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# Suppose the domain of f is (-1,1). Define the function l by l(x)= f(x+1/x-1). What is the domain of l?

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Suppose the domain of f is (-1,1). Define the function l by l(x)= f(x+1/x-1). What is the domain of l?

waffles  Oct 25, 2017
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#1
+5254
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The domain of  f(x)  is  -1 < x < 1

So the domain of  f( $$\frac{x+1}{x-1}$$ )  is  -1 < $$\frac{x+1}{x-1}$$ < 1

*edit* (I was unhappy with my previous answer.)

The easiest way to find the  x  values that make this inequality true is to look at a graph.

So the  x  values that make  -1 < $$\frac{x+1}{x-1}$$ < 1  true are  x < 0 .

The domain of  f( $$\frac{x+1}{x-1}$$ )  is  (-∞ , 0)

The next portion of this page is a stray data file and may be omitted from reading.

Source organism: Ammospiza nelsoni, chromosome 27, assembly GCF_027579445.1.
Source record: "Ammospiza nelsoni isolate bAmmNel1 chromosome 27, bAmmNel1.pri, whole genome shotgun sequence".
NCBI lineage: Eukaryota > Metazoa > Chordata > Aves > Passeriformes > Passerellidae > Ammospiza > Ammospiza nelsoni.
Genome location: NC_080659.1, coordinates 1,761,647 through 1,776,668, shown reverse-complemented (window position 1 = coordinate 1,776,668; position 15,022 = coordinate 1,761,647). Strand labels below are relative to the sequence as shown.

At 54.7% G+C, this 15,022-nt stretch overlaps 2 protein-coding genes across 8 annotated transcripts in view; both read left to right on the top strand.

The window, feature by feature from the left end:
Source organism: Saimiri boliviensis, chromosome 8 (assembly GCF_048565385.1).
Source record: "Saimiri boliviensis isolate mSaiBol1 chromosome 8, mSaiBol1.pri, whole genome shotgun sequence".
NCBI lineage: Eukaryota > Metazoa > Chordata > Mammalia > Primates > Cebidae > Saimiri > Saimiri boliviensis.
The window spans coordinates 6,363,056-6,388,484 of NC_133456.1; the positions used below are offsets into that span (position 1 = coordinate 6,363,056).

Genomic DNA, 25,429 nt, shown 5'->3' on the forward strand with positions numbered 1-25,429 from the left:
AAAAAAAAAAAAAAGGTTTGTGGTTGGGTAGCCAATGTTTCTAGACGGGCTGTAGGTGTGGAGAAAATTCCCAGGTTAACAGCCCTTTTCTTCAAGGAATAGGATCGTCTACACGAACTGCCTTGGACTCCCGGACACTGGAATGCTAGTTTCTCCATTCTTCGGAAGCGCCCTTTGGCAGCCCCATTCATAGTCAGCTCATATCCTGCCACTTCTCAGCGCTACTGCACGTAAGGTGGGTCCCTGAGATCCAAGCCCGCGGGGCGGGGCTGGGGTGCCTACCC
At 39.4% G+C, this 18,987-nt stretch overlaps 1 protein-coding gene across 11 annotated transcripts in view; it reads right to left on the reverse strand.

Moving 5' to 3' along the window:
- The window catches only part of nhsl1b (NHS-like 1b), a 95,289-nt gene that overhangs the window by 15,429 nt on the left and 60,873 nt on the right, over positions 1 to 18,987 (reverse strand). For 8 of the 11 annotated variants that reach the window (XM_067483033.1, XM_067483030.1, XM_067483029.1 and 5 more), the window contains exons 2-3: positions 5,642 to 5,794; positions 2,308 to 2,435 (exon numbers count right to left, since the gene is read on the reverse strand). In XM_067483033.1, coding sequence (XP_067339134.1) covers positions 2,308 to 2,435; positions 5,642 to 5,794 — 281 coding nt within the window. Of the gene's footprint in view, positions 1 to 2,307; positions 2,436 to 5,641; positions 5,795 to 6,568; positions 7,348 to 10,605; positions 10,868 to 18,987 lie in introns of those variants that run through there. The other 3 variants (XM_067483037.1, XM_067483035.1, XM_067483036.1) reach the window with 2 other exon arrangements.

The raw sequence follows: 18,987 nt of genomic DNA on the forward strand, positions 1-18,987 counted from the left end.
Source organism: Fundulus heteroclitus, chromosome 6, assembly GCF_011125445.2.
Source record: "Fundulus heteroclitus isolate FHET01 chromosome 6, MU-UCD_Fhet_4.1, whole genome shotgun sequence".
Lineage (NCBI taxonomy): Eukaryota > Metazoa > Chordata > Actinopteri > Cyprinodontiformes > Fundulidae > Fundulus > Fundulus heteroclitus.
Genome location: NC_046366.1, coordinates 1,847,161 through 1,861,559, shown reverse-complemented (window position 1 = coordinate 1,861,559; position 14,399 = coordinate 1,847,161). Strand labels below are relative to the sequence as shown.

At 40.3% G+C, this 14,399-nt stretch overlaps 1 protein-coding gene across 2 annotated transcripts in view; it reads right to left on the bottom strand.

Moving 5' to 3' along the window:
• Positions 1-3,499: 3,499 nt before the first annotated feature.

The domain of  l(x)  is  (-∞ , 0) .

hectictar  Oct 25, 2017
edited by hectictar  Oct 28, 2017
#2
+78744
+1

One question, hectictar...

You write that

" So the  x  values that make  -1 <  (x +1) / (x - 1)  < 1  true will either be  x < 0  or  x > 0 ."

How did you determine this  ???

CPhill  Oct 25, 2017
#3
+5254
+1

x + 5  <  8

If for some reason we cant solve this inequality the normal way, then we can do it like this

x + 5  =  8

x  =  3

And then we know that

the values that make the original inequality,  x + 5 < 8 , true will be either  x < 3  or  x > 3 .

I thought about it because when you are trying to find the values that make a quadratic function greater or less than zero, we have to do it like this and test points in an interval.

....Is that a good explanation??

hectictar  Oct 25, 2017
edited by hectictar  Oct 25, 2017
edited by hectictar  Oct 25, 2017
edited by hectictar  Oct 28, 2017
#4
+78744
+1

Got it.....thanks.....!!!!!

CPhill  Oct 25, 2017

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